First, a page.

Sen. Charles Schumer noted that 911 dispatch centers often operate at near capacity under normal conditions. If calls were to spike even slightly, however, the system would become overwhelmed.
(TNS) -- U.S. Sen. Charles E. Schumer, D-N.Y., is urging the U.S. Department of Homeland Security and the Federal Communications Commission to develop a comprehensive plan to beef up outdated 911 call centers in New York state that could be open to terrorist and cyberattacks.
Sen. Schumer said an outdated system leaves the door open for an attack, rendering the 911 system useless during an emergency.
“It’s not new that our system is vulnerable, but it is shocking we have not acted more forcefully to protect it,” he said. “Simply put, our country’s critical infrastructure, like 911, is still far too vulnerable to would-be evil-doers and we must do more — and fast — to ward off this metastasizing threat.”
Emergency call centers are not considered critical infrastructure, meaning they don’t receive the same attention as power grids, banking systems and telecommunications structures.
Sen. Schumer cited a Washington Post report published last week, which noted that 911 dispatch centers often operate at near capacity under normal conditions. If calls were to spike even slightly, the system would become overwhelmed.
The Washington Post based its report on a study conducted by Ben Gurion University in Israel, which revealed that a cyberattack targeting mobile phones could disrupt 911 communications across an entire state. The study used North Carolina as an example. For the state to experience a complete 911 system blackout, only 6,000 phones would have to be compromised.
This type of attack, known as a telephony denial-of-service attack, or “TDoS” attack, enables hackers to infect mobile phones in such a way that causes them to automatically make fake calls to 911 dispatchers without the owners’ knowledge. A large build-up of fake calls would block those that are legitimate.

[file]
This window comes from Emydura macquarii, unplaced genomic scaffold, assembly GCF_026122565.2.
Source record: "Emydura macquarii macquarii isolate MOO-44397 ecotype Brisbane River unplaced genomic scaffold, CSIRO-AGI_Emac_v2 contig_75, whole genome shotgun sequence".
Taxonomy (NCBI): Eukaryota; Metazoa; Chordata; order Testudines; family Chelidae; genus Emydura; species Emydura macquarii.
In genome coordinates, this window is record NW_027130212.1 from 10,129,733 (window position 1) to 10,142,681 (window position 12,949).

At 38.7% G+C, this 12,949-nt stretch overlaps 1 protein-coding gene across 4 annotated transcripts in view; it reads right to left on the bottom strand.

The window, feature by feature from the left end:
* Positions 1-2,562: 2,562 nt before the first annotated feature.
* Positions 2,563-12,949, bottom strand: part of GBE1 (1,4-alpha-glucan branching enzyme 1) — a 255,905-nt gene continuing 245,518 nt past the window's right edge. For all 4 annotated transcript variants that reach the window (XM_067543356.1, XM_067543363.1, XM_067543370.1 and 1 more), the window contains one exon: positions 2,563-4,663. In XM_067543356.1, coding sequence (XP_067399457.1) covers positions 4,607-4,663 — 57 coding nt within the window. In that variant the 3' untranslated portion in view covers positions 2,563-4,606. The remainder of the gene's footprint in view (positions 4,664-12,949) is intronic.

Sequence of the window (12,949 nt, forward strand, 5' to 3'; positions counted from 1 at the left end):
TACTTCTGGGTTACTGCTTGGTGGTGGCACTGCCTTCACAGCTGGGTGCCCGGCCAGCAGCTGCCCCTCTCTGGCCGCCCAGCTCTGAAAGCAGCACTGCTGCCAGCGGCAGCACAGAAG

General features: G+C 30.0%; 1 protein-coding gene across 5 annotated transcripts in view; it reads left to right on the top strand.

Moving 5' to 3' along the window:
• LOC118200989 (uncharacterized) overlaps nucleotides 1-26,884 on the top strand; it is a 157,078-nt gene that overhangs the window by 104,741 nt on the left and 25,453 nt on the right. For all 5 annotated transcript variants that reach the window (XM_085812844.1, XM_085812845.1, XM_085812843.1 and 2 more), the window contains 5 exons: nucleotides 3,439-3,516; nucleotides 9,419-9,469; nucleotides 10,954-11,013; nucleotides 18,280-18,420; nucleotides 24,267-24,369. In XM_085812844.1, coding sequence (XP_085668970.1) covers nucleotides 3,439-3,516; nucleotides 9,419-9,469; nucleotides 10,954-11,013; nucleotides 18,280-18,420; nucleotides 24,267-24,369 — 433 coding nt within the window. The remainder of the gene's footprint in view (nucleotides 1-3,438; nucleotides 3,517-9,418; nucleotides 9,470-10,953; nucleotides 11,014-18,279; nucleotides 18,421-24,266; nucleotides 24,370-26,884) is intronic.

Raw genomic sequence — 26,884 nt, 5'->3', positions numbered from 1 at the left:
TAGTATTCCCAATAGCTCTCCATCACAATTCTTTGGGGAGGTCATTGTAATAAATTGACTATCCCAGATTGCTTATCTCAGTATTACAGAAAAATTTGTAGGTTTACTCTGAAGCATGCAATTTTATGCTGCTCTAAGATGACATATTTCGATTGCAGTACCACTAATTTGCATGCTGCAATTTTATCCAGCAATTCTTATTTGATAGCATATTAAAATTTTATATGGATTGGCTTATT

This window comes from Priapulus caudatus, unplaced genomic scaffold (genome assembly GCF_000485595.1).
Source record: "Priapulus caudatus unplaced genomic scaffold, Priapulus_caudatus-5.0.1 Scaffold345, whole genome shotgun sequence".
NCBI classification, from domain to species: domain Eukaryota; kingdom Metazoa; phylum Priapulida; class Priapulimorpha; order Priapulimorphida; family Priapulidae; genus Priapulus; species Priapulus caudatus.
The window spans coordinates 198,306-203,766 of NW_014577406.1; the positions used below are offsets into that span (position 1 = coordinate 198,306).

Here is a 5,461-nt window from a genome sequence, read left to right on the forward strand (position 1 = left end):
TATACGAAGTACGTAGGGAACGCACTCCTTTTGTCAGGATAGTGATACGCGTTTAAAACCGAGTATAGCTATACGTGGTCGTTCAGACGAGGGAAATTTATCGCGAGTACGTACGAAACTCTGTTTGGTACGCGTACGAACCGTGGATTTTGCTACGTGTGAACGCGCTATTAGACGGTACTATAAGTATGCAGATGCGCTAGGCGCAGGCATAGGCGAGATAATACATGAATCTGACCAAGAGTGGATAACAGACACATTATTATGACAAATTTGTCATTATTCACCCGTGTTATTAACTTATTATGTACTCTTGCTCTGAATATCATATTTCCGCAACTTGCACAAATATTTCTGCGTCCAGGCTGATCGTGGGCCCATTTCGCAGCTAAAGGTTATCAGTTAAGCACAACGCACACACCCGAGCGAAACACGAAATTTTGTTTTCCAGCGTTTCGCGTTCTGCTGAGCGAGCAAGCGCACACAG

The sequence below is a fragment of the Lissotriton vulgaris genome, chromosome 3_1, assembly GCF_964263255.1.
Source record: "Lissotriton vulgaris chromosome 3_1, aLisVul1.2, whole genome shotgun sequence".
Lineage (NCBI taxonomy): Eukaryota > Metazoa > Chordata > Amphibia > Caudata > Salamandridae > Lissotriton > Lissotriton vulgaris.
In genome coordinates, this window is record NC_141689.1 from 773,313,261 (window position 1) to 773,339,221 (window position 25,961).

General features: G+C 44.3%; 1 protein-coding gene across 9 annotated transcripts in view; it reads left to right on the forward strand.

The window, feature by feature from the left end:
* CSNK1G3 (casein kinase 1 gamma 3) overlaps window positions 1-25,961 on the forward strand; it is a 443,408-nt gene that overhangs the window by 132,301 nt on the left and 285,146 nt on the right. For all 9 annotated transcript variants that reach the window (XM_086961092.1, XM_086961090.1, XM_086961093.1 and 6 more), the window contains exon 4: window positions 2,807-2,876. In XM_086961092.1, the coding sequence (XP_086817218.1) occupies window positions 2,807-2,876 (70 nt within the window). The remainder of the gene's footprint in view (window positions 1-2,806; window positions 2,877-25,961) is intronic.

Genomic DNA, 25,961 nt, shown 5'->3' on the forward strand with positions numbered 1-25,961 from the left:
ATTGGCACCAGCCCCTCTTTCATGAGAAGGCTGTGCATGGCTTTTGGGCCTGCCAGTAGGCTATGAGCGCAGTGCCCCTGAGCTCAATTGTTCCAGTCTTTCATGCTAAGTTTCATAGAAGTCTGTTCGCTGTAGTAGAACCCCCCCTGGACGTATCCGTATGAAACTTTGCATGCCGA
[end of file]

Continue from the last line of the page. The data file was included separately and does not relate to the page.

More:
It would take 200,000 hacked phones to clog 911 call centers throughout the entire United States, according to the study.
With that in mind, Jefferson County Emergency Management Director Joseph D. Plummer said the problem applies more to the phone company and the hardware it uses than the local dispatch centers themselves. Jefferson County’s system is fed from Verizon.
Mr. Plummer said there is a push to change 911 systems from copper wiring to a fiber network. Doing so could allow for more calls to be made to 911 call centers without clogging the system, he said. The problem, however, is that such an update is costly, and it is unknown what role local and state governments will play if it’s implemented.
As far as what local officials do have control over, Mr. Plummer said call centers are protected by firewall technology, and external audits are done frequently enough to ensure a hacker cannot break into the system.
St. Lawrence County Emergency Services Director Michael L. LeCuyer said the county’s 911 dispatch centers rely on the information technology department to protect the system. He said grant funding opportunities are being weighed to update the system as well.
“Anything we can do to harden ourselves as a target would be an improvement,” he said, adding that being in a more rural area of the state at least decreases the risk of a cyber attack occurring locally.
Lewis County Sheriff Michael P. Carpinelli said improvements are always necessary, but the current system should be enough to ward off attacks of any kind.
“You have to believe that what you have is sufficient enough,” he said.
©2016 Watertown Daily Times (Watertown, N.Y.) Distributed by Tribune Content Agency, LLC.